Finally, there is a time to celebrate our efforts in the development of compassion. Recently I worked with some individuals who were holding spaces for victims of the Earthquake in Turkey, and they were acknowledging how much more able they were able to stay present in the face of extreme pain. They were really growing their compassion to a whole new level, and even though this was a real challenge and not easy, they were able to see these steps forward. Celebrating these little steps together made a huge difference: we were able to rest a little bit, breathe some more. We were able to joke and enjoy one another’s company, appreciate our time together. It gave us a break from focusing on what was painful, and allowed more ease to be felt in the space and our bodies. It also gave us strength to go deeper, and take further steps for the development of this compassion. We all need to feel strong sometimes, and celebrating our little successes and moments of ease and joy are essential for that.

May compassion be present in us, for the benefit of all beings.

We are offering a online meditation retreat on April 28 – 30, on the topic of “Meditation in Times of Crisis”. Apart of a registration fee of CHF 5,00 it’s completely donation based. Learn more about it and register here.

A nervous system approach to meditation

One of the main insights from evolutionary theory is that as it unfolds, life becomes more complex, more intelligent and more skilled. In fact, this increase in capacity is a necessary condition due to the process of natural selection: the survival of the fittest. One of the great developments in living beings over the course of evolution is the emergence of the nervous system: a central intelligence which helps organize and coordinate resources, energy usage and interactions with the environment. Hundreds of millions of years ago, complex life increased its chances of survival by going into a freeze state: like the possum who fakes being dead in order to be able to trick the fox that he’s already dead and not worth eating. Later, we learned to flight and fight, further enabling us to remain alive in the face of threats. The fact that these nervous system responses evolved over time is very significant because it means that they are increasingly intelligent and complex. It also means our nervous system operates hierarchically: when faced with a threat, we will first evaluate the possibility of fight, then flight, then freeze.  These principles have big implications for the meaning of meditation and how to practice it! I’ll share a few insights here from my own practice.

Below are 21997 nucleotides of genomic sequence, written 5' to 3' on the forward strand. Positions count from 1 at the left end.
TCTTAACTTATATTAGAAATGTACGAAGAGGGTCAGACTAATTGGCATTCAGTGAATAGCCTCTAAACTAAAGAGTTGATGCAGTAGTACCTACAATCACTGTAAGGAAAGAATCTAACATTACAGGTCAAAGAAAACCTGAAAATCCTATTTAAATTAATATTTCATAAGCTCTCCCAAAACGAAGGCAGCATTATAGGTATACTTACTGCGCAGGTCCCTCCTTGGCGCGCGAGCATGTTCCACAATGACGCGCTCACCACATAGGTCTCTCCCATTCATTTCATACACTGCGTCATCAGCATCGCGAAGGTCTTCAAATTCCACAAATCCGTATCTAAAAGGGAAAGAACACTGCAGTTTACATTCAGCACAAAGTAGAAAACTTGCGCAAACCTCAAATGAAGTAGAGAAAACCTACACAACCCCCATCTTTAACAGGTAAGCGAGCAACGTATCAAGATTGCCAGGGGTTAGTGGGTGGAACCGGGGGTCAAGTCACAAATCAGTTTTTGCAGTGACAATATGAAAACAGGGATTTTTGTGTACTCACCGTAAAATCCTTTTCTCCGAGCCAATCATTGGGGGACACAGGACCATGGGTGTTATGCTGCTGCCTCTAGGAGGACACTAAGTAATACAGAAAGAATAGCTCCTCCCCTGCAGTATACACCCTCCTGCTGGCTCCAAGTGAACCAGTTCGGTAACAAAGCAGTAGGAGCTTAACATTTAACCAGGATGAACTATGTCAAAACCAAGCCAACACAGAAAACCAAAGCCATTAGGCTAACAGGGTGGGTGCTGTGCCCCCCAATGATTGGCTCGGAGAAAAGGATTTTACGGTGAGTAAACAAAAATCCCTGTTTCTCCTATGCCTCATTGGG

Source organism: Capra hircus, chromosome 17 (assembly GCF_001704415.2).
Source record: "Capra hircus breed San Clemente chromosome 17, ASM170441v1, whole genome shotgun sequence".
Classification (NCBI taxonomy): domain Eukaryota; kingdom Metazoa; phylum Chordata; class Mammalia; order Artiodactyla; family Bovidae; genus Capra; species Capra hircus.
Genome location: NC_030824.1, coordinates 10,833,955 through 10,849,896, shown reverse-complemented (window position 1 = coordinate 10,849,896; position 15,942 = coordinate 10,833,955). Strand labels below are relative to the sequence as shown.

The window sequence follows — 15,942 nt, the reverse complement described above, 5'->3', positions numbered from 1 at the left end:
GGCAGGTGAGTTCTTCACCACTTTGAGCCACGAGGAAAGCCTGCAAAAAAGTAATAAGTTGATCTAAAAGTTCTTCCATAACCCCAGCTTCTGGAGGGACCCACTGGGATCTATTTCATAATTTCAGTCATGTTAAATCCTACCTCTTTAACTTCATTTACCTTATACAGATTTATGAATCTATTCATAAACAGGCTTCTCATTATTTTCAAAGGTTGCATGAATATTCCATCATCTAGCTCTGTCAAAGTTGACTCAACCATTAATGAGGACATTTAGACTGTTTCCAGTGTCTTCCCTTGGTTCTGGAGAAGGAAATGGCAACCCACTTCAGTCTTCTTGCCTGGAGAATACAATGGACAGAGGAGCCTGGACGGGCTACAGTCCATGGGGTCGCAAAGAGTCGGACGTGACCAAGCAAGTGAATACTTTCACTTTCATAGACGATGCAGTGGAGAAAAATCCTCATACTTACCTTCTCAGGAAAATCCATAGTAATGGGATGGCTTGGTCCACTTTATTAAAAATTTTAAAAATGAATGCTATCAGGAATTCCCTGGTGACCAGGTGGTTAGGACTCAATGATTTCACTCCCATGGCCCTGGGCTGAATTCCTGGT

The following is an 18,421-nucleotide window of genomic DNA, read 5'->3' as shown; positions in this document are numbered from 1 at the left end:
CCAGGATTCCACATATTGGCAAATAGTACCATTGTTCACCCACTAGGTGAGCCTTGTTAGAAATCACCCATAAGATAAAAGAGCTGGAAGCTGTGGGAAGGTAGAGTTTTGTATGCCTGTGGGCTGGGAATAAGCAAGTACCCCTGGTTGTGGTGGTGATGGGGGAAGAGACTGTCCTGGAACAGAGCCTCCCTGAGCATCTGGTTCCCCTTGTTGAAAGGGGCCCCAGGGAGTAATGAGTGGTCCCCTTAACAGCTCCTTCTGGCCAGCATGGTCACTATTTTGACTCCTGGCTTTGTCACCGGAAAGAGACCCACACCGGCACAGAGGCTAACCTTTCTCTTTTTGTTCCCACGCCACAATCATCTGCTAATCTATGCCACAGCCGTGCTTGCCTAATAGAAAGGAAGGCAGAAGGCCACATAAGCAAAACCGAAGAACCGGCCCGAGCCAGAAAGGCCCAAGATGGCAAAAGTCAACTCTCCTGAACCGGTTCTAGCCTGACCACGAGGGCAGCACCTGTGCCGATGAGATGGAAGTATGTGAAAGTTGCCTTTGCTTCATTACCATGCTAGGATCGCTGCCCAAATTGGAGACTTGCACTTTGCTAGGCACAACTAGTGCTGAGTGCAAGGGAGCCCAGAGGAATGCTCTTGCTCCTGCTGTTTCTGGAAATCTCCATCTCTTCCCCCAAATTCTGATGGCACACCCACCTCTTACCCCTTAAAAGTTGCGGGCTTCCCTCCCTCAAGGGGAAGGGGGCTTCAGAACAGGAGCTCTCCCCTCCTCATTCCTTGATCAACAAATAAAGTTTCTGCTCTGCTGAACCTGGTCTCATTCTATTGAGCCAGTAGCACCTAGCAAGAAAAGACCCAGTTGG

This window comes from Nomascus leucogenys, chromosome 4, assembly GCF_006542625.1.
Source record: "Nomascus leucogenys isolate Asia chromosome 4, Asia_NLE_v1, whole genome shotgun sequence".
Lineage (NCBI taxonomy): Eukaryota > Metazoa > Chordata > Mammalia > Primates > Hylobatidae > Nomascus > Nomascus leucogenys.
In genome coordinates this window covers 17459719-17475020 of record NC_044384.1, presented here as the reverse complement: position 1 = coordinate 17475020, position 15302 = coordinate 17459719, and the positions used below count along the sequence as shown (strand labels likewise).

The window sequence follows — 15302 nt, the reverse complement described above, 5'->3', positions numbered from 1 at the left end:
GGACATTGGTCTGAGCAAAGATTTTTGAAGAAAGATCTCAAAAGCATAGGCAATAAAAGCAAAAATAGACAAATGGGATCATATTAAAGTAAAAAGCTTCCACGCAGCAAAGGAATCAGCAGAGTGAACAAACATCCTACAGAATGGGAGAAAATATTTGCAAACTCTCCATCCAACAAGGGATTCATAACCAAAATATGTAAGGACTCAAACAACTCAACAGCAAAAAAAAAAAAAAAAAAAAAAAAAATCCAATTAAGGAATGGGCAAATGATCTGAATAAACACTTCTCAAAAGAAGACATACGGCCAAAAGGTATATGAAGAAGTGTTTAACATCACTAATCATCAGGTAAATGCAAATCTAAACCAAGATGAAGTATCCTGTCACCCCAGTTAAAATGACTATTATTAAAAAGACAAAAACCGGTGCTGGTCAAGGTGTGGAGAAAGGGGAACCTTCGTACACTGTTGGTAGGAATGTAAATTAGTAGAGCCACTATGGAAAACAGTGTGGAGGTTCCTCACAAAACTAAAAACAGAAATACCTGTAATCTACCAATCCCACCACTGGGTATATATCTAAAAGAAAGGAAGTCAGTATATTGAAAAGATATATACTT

First off, since I was a child, whenever I was confronted by something difficult I’ve had the tendency to go into freeze as my go-to threat response. And it served me well! I was able not to get into much of harm’s way and have a mostly happy childhood. However, when I started meditation, because I couldn’t tell the signals of freeze, often when I came across a difficulty I would leap into freeze right away. Due to my lack of awareness of the nervous system and how to regulate it – I didn’t even know about this state of freeze – I sometimes would do a very unhelpful thing: (pathologically) strengthen that pattern of going into freeze.